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Summary: Workers hired at different times of day. Represent? 1. Time they were saved? 2. Amount of 'heat' they took? 3. Proportion of Loss? 4. Amount of Work they did? We complain God isn't being fair. God responds that He knows what's best!


Mt. 20:1-16


A. HUMOR: The salesman

1. Morris applied for a job at MEN’S WEARHOUSE. During his interview, Ben, the personnel manager asked him, "Where did you last work?"

2. "Joseph A Bank," replied Morris, proudly. "And how long did you work for them?" asked Ben. "A long time - 40 years in fact," replied Morris.

3. Ben was a bit startled by this response and said to Morris, "40 years, eh? So how old did you say you were?"

"I’m 51 years old," replied Morris.

4. "I don’t understand," says Ben. "If you’re 51, how come you say you worked for them for 40 years?"

Quick as a flash, Morris replied, "I put in a lot of overtime."

5. We’re going to read about some other workers and their long hours.


“For the kingdom of heaven is like a landowner who went out early in the morning to hire workers for his vineyard. 2 He agreed to pay them a denarius for the day and sent them into his vineyard. 3 “About nine in the morning he went out and saw others standing in the marketplace doing nothing. 4 He told them, ‘You also go and work in my vineyard, and I will pay you whatever is right.’ 5 So they went. “He went out again about noon and about three in the afternoon and did the same thing. 6 About five in the afternoon he went out and found still others standing around. He asked them, ‘Why have you been standing here all day long doing nothing?’ 7 “‘Because no one has hired us,’ they answered. “He said to them, ‘You also go and work in my vineyard.’ 8 “When evening came, the owner of the vineyard said to his foreman, ‘Call the workers and pay them their wages, beginning with the last ones hired and going on to the first.’ 9 “The workers who were hired about five in the afternoon came and each received a denarius. 10 So when those came who were hired first, they expected to receive more. But each one of them also received a denarius. 11 When they received it, they began to grumble against the landowner. 12 ‘These who were hired last worked only one hour,’ they said, ‘and you have made them equal to us who have borne the burden of the work and the heat of the day.’ 13 “But he answered one of them, ‘I am not being unfair to you, friend. Didn’t you agree to work for a denarius? 14 Take your pay and go. I want to give the one who was hired last the same as I gave you. 15 Don’t I have the right to do what I want with my own money? Or are you envious because I am generous?’ 16 “So the last will be first, and the first will be last.”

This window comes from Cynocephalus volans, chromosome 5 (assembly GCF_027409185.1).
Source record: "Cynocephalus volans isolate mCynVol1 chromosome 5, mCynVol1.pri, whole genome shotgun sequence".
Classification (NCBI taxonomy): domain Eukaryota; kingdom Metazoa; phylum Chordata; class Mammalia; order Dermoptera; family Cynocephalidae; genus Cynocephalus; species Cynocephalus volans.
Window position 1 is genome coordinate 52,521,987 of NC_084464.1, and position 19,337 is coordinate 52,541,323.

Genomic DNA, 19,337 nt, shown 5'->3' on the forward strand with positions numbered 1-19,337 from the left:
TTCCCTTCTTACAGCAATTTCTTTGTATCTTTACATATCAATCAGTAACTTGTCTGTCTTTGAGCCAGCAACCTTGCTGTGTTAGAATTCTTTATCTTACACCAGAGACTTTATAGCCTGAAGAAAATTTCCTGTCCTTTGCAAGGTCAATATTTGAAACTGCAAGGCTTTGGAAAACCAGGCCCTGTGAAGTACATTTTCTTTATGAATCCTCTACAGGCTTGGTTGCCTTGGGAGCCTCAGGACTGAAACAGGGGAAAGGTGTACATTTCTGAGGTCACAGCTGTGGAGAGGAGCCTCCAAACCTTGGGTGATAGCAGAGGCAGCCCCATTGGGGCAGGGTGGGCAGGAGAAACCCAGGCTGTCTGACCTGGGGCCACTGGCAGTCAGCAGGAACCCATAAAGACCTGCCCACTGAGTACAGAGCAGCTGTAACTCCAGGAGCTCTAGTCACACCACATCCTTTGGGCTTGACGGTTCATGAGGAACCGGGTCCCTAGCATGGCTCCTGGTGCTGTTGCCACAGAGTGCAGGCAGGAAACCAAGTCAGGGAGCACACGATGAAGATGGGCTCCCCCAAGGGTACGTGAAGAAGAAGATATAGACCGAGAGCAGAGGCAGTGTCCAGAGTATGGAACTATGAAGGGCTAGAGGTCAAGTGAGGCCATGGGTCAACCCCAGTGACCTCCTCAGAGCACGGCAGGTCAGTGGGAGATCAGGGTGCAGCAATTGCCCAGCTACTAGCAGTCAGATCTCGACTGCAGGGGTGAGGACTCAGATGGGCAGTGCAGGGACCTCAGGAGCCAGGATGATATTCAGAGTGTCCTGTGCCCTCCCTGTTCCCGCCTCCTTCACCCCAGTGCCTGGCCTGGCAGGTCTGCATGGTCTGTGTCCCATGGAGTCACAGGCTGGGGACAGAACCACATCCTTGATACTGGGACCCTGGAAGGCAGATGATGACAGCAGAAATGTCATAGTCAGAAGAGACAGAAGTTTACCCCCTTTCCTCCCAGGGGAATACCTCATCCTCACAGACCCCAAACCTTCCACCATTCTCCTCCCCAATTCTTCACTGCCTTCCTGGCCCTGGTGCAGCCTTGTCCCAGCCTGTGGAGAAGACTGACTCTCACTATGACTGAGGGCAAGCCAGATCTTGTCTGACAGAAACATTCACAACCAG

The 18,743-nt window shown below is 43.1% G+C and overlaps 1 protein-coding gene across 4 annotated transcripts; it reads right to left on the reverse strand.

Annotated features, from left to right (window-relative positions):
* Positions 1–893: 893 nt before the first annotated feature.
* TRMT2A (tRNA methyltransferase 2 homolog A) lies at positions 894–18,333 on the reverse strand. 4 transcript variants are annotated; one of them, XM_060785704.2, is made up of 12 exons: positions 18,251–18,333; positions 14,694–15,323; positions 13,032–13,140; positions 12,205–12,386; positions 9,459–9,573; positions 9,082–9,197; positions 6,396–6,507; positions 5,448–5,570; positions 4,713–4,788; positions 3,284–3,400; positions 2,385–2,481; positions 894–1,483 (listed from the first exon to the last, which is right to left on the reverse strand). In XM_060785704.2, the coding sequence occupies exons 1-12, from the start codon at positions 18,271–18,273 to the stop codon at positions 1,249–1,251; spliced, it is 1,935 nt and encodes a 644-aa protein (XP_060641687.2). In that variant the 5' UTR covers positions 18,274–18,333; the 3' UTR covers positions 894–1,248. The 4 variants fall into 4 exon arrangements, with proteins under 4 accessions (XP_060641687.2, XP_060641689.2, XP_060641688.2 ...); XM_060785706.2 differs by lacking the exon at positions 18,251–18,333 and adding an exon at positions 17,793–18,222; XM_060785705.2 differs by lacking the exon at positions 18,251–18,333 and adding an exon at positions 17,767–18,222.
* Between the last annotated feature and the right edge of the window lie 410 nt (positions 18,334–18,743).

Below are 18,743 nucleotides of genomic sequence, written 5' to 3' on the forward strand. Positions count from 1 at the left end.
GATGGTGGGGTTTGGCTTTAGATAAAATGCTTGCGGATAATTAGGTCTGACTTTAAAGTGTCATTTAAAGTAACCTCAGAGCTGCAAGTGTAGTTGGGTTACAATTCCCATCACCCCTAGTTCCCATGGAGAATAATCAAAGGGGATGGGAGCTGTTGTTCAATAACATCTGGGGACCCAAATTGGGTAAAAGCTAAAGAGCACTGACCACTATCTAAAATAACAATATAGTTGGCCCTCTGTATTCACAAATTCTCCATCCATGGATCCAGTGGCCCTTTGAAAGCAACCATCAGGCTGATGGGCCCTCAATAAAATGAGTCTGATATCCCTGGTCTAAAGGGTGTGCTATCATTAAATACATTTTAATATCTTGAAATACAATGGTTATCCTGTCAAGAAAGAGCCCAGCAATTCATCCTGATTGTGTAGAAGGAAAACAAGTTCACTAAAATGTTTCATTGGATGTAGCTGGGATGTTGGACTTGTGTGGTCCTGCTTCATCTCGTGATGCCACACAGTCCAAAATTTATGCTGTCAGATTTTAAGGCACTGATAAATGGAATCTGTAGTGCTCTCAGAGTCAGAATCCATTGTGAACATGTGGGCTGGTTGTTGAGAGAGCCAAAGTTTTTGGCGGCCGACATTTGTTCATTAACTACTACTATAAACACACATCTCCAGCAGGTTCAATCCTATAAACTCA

1. The details of the story are the sort of thing that could easily have happened in any Jewish village at the grape harvest. But there are a couple of surprises.

2. So we’re going to look at the basics of the parable, what the work difficulty represents, the concept of inequality, and God’s reply to our complaints.

3. The title of this message is “The Vineyard Worker’s Complaint.”



1. The origin of the problem is that the Landowner contracted to pay all the workers the same wage, regardless of whether they worked one hour or ten hours. That’s not good business, but this story isn’t about running a business anyway.

2. To me it’s surprising that the workers complained about being paid what they contracted to work for. There’s often inequality in pay in the work place.

3. Why did the workers feel this way? Some workers felt that since they had experienced greater work or difficulty, they deserved to get paid more than those who worked/ suffered very little.

4. They complained that the Landowner wasn’t JUST or FAIR in His rewards to His workers. To me it speaks of a bitter attitude.


1. Since this is a parable about the “Kingdom of God,” it’s safe to assume that the Landowner = God, the Vineyard = Israel or the Church (which it is in O.T. prophecy), and the workers are the people of God.

2. Christians are supposed to demonstrate the love & life of Jesus to those around them. That’s our job.


1. This Parable points out one universal fact: they all agreed to be paid the same amount. This amount, described as a denarius, was evidently considered a generous wage for a full day’s labor because the first set of workers readily agreed to it.

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